DOES Baltimore County give its "fair share" of support for cultural institutions based in Baltimore City? This question is playing out on our local political stage and the plot centers on the recent funding flap over the Hippodrome Theater redevelopment project.
In Act One, Baltimore County Executive C. A. Dutch Ruppersberger, after strong prodding by state legislators, proposed that Baltimore County contribute $1 million dollars over two years toward the ambitious downtown renovation plan.
In Act Two, the County Council provided its own performance by cutting this year's promised allocation in half. Some in the city audience were not amused. There's no telling how the melodrama will end.
The council cut back the county's contribution to the renovation project after it was confronted with an unrelated issue - the unanticipated loss of state funding for school construction. As a result, the council felt the need to focus on capital projects at home instead of lending more aid to its neighbor. But the council didn't get applause from its city critics for exercising fiscal prudence Instead, the action was viewed as a blow to regionalism and drew a threat from a powerful city legislator in Annapolis.
The truth is, when it comes to regional cooperation, Baltimore County has been a good actor. It contributes more to cultural institutions in Baltimore City than any other neighboring jurisdiction.
While Baltimore City spent $6.3 million to support the Baltimore Museum of Art, the Walters Art Gallery, and other city cultural institutions, Baltimore County contributed $2.6 million .
Baltimore County's tax dollars benefited 26 grants to city cultural organizations. Since 1996, Baltimore County's appropriations to city cultural institutions have increased 210 percent - from $836,000 annually to $2.6 million in the latest approved budget. Over this period, there has been an 86 percent increase in the number of grants issued to city cultural institutions.
By comparison, other neighboring jurisdictions play no more than bit parts. Baltimore County's $2.6 million annual contribution dwarfs Anne Arundel County's $157,000 and Harford County's $165,000. And Howard County gave $102,000, while burgeoning Carroll County gave a puny $2,500.
Baltimore County provides indirect regional support to city residents as well. For example, more Baltimoreans use the county's library system - without charge - than use the city's Enoch Pratt Free Library. A substantial number of city residents use Baltimore County Police Athletic League (PAL) Centers near the city line. And it appears that many city children attend county public schools without authorization, although the county has cracked down on this abuse.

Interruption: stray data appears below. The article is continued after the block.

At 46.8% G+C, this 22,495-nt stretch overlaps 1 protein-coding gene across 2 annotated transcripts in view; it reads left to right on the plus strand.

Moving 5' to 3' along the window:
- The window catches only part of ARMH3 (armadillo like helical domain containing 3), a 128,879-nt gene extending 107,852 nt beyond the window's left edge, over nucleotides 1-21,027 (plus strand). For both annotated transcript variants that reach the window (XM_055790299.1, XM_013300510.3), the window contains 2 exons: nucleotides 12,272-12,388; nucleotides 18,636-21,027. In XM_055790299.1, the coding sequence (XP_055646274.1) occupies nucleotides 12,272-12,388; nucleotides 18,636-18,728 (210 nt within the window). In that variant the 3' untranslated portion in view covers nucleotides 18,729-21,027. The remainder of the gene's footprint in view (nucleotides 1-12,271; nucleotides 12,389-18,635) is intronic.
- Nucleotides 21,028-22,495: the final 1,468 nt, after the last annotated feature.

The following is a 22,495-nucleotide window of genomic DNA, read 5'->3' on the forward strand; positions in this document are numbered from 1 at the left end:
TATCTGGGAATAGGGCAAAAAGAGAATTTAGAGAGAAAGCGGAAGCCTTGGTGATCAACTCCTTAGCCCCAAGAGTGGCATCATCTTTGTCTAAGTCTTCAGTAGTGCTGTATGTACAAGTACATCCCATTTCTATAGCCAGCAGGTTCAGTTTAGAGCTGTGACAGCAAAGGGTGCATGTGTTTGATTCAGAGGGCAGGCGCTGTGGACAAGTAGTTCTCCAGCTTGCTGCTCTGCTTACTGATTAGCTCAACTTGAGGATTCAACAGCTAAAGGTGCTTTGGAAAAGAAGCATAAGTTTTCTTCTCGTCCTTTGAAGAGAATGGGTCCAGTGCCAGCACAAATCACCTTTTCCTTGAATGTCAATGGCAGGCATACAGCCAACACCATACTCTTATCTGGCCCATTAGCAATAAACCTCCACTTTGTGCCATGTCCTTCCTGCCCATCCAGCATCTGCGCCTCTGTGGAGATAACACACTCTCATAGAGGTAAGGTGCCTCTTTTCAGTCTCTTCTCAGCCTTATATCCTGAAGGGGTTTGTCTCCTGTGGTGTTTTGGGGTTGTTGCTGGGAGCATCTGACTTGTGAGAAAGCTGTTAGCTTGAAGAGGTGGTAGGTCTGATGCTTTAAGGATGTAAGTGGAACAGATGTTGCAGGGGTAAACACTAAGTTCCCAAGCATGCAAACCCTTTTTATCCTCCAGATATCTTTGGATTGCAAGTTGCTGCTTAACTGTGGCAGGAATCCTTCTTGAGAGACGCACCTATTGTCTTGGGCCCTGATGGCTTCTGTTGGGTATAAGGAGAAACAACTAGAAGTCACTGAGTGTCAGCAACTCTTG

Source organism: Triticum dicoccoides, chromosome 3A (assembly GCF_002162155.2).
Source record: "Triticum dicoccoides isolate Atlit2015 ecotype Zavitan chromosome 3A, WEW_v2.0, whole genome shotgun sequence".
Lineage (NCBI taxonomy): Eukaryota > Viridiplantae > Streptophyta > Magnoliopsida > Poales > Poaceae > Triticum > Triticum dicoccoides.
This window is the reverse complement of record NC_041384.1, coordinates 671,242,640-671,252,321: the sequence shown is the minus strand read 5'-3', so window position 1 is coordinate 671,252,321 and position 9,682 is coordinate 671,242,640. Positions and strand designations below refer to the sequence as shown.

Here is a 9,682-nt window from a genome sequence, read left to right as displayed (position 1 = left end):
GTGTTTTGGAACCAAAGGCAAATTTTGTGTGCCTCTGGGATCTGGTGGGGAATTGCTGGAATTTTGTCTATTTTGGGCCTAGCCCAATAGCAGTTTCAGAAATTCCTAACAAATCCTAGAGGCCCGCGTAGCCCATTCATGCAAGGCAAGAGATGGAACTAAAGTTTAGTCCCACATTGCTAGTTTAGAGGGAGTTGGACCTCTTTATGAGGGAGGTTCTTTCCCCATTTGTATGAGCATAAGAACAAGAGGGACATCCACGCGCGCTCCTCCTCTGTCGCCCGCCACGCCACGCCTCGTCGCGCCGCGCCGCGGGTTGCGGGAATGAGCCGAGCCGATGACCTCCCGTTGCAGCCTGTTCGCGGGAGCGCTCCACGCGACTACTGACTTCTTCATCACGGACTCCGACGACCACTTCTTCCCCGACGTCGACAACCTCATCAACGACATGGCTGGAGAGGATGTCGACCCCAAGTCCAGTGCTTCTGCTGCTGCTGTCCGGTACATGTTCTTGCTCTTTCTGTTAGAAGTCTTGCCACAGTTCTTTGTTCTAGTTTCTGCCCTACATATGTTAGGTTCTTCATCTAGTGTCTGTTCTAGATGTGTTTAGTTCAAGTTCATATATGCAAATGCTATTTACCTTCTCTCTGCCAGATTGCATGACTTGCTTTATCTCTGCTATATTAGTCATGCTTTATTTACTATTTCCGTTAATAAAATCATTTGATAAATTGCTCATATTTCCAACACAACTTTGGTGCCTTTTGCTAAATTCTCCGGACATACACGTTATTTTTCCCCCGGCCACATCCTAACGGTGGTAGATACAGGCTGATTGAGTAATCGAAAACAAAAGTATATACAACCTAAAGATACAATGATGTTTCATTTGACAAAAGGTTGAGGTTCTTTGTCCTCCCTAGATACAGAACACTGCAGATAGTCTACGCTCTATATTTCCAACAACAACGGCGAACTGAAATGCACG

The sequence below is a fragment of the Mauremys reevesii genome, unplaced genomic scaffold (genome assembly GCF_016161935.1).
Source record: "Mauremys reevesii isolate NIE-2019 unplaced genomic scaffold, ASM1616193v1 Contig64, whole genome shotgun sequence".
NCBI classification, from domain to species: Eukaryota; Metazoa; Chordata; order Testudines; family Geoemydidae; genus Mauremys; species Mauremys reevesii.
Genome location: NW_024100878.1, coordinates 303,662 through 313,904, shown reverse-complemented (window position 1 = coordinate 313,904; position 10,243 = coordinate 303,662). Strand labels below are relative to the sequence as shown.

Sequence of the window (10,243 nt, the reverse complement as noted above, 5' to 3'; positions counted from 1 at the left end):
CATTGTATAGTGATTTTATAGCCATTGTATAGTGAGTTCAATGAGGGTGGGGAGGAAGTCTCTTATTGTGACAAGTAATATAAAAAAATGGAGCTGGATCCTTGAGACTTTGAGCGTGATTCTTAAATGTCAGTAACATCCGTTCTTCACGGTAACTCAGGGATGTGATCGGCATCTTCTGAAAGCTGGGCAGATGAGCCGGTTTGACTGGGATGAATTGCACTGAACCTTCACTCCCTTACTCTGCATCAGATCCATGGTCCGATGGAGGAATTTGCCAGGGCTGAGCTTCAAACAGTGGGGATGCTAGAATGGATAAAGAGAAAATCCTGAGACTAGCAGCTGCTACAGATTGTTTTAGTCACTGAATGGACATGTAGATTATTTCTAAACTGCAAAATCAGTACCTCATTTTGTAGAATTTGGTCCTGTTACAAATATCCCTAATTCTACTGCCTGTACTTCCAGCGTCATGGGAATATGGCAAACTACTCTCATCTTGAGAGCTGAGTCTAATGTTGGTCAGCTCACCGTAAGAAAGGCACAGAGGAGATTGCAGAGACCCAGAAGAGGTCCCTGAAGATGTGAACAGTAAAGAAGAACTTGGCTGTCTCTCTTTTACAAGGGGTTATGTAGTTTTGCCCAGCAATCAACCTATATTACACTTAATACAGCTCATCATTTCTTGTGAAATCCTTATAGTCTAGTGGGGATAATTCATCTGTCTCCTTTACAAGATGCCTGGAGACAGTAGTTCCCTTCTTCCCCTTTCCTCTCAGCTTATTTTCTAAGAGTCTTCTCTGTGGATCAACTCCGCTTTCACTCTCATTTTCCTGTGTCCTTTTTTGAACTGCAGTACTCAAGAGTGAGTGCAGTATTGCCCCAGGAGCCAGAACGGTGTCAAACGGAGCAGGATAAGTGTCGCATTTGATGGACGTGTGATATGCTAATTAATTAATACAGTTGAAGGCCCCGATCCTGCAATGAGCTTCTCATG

In recognition of the city's eroding tax base, Baltimore County has turned down economic development projects that would have put it in competition with the city. For example, an indoor hockey arena was rejected in Lansdowne, a convention center expansion at the fairgrounds in Timonium was discouraged and businesses seeking to relocate from the city to Baltimore County are being asked to reconsider.
The region's county elected officials all play primarily to the audience of their citizenry. And typically, they draw poor reviews from their constituents by contributing money to institutions in the city. In Baltimore County, the prevailing view is that county tax dollars are better spent within the county for county needs.
Another reason for county discontent is a perception that the city government hasn't performed enough fiscal belt-tightening on its own.
For example, although Baltimore County has more than 10 percent more residents than the city, the operating budget of its seven-member county council is less than one-third of Baltimore's 19-member city council.
The number of city fire stations, libraries, public works and municipal services arguably are pegged to a population base 30 percent greater than at present. It cries out for downsizing.
In a thoughtful essay on regionalism in the May 2000 Calvert Institute Brief, attorney George Liebmann notes that the city's response to regional resistance is one of negative threats: "If regionalism does not come about, we'll slip even further down the tubes, dragging the counties with us."
Liebmann aptly states that the "regionalism-by-threat approach" is "unlikely to find many takers in the newly minted developments in the suburbs - populated as they are largely with people who left the city because they could no longer tolerate it.
A Baltimore that flatly refuses to help itself can scarcely expect others to come to its rescue."
To produce a successful show, one actor can't hog all of the lines. If these institutions are truly "regional," then the counties should have a greater role in running them. This would allow the counties to share the burden of ownership and expense.
If Baltimore City could also make more belt-tightening moves on its own, and lighten up on the rhetoric, then maybe this political drama could have a happy ending - and a grand reopening of the Hippodrome.
Kevin B. Kamenetz is serving his second term on the Baltimore County Council. He represents the Second District, which includes Pikesville, Liberty Road corridor and Wood lawn.